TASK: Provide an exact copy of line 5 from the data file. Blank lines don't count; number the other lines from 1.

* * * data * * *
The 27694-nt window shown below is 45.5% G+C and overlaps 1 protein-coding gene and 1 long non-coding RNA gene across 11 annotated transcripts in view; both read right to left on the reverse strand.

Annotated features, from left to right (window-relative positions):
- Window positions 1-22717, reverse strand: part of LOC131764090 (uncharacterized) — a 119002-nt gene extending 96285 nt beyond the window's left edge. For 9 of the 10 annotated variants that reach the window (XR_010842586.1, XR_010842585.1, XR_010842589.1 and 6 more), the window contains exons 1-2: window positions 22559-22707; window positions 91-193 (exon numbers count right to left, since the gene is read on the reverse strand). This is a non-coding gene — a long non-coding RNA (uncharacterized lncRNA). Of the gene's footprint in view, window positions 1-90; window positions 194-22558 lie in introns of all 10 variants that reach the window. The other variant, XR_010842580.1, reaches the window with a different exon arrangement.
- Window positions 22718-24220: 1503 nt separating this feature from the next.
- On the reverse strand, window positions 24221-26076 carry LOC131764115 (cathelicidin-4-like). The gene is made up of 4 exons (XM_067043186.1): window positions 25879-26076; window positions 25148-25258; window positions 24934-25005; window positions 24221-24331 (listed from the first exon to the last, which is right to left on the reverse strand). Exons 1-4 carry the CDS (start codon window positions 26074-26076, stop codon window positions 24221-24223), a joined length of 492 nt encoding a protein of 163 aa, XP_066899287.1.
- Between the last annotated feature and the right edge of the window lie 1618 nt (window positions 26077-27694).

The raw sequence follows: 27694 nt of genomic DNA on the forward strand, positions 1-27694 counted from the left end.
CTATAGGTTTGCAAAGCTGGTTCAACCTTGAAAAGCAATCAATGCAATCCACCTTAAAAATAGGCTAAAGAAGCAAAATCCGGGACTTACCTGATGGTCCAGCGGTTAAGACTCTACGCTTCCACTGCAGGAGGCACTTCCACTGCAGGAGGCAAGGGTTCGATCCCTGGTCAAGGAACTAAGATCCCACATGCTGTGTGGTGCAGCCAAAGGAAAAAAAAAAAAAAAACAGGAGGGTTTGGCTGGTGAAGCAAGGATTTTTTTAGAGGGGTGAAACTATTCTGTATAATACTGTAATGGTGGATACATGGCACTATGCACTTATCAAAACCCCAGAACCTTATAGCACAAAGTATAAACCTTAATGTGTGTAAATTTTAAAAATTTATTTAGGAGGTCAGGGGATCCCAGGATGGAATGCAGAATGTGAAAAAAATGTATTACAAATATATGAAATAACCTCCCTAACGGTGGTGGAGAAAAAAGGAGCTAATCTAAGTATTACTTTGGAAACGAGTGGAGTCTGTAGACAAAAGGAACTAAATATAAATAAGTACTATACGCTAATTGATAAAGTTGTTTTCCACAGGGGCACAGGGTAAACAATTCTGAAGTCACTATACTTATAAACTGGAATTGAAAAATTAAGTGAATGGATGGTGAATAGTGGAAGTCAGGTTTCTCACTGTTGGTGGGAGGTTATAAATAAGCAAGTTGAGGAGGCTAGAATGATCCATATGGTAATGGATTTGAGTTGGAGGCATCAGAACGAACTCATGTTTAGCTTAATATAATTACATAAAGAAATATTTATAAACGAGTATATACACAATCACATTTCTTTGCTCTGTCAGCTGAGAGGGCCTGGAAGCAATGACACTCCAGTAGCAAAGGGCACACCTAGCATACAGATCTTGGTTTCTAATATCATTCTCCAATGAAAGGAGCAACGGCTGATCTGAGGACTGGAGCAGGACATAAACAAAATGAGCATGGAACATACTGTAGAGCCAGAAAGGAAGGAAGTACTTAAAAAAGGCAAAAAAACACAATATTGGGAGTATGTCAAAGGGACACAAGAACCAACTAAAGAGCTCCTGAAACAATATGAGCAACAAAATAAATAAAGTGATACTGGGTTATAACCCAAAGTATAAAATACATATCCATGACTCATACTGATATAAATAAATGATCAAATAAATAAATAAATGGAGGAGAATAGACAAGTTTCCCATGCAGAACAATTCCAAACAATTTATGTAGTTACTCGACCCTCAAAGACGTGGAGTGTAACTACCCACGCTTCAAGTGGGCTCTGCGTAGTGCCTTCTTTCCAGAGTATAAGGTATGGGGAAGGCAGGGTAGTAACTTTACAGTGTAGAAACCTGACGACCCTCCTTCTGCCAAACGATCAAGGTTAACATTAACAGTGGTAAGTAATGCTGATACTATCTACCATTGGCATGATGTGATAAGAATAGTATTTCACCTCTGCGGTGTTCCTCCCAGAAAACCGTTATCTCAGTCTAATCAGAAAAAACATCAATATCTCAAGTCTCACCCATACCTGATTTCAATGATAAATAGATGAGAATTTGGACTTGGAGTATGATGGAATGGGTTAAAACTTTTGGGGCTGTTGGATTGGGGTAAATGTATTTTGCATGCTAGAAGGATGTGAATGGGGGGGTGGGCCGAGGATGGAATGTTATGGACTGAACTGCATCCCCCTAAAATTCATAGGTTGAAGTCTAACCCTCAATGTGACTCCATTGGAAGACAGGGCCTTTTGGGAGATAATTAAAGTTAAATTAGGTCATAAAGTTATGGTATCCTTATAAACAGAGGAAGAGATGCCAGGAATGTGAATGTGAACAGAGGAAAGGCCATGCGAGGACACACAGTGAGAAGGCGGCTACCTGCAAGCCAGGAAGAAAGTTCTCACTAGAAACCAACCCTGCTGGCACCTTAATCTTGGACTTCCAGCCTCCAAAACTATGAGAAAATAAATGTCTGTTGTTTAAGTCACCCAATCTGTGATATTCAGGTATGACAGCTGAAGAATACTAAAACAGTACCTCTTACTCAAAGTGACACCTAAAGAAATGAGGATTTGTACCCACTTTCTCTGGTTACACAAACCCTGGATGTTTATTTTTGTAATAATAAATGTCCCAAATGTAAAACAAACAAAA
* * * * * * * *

- On the reverse strand, window positions 24221-26076 carry LOC131764115 (cathelicidin-4-like). The gene is made up of 4 exons (XM_067043186.1): window positions 25879-26076; window positions 25148-25258; window positions 24934-25005; window positions 24221-24331 (listed from the first exon to the last, which is right to left on the reverse strand). Exons 1-4 carry the CDS (start codon window positions 26074-26076, stop codon window positions 24221-24223), a joined length of 492 nt encoding a protein of 163 aa, XP_066899287.1.